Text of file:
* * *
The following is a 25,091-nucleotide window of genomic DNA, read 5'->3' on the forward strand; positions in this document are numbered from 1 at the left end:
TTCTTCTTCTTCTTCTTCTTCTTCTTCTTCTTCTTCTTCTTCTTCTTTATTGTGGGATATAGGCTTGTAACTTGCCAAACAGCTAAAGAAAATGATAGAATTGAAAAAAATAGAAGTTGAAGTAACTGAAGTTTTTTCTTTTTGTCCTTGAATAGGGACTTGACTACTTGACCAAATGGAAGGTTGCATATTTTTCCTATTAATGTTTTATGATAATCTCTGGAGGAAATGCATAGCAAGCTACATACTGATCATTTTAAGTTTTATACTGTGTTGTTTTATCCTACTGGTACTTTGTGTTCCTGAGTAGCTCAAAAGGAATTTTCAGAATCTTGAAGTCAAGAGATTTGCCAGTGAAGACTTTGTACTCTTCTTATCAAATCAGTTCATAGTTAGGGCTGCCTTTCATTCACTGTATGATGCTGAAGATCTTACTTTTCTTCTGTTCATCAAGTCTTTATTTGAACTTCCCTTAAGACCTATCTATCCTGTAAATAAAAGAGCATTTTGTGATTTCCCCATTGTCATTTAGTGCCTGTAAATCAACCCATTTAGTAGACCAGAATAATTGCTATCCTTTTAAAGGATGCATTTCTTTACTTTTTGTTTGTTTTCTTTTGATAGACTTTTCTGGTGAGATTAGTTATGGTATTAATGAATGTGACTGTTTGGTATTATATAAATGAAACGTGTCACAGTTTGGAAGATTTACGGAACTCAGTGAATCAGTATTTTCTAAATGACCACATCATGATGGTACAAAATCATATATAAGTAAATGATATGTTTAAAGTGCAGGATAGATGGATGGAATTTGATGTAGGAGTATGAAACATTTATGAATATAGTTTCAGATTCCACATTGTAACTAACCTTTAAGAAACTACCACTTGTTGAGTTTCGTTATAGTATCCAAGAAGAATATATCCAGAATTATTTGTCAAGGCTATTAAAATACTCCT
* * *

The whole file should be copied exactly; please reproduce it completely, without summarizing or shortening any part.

The following is a 25,091-nucleotide window of genomic DNA, read 5'->3' on the forward strand; positions in this document are numbered from 1 at the left end:
TTCTTCTTCTTCTTCTTCTTCTTCTTCTTCTTCTTCTTCTTCTTCTTTATTGTGGGATATAGGCTTGTAACTTGCCAAACAGCTAAAGAAAATGATAGAATTGAAAAAAATAGAAGTTGAAGTAACTGAAGTTTTTTCTTTTTGTCCTTGAATAGGGACTTGACTACTTGACCAAATGGAAGGTTGCATATTTTTCCTATTAATGTTTTATGATAATCTCTGGAGGAAATGCATAGCAAGCTACATACTGATCATTTTAAGTTTTATACTGTGTTGTTTTATCCTACTGGTACTTTGTGTTCCTGAGTAGCTCAAAAGGAATTTTCAGAATCTTGAAGTCAAGAGATTTGCCAGTGAAGACTTTGTACTCTTCTTATCAAATCAGTTCATAGTTAGGGCTGCCTTTCATTCACTGTATGATGCTGAAGATCTTACTTTTCTTCTGTTCATCAAGTCTTTATTTGAACTTCCCTTAAGACCTATCTATCCTGTAAATAAAAGAGCATTTTGTGATTTCCCCATTGTCATTTAGTGCCTGTAAATCAACCCATTTAGTAGACCAGAATAATTGCTATCCTTTTAAAGGATGCATTTCTTTACTTTTTGTTTGTTTTCTTTTGATAGACTTTTCTGGTGAGATTAGTTATGGTATTAATGAATGTGACTGTTTGGTATTATATAAATGAAACGTGTCACAGTTTGGAAGATTTACGGAACTCAGTGAATCAGTATTTTCTAAATGACCACATCATGATGGTACAAAATCATATATAAGTAAATGATATGTTTAAAGTGCAGGATAGATGGATGGAATTTGATGTAGGAGTATGAAACATTTATGAATATAGTTTCAGATTCCACATTGTAACTAACCTTTAAGAAACTACCACTTGTTGAGTTTCGTTATAGTATCCAAGAAGAATATATCCAGAATTATTTGTCAAGGCTATTAAAATACTCCT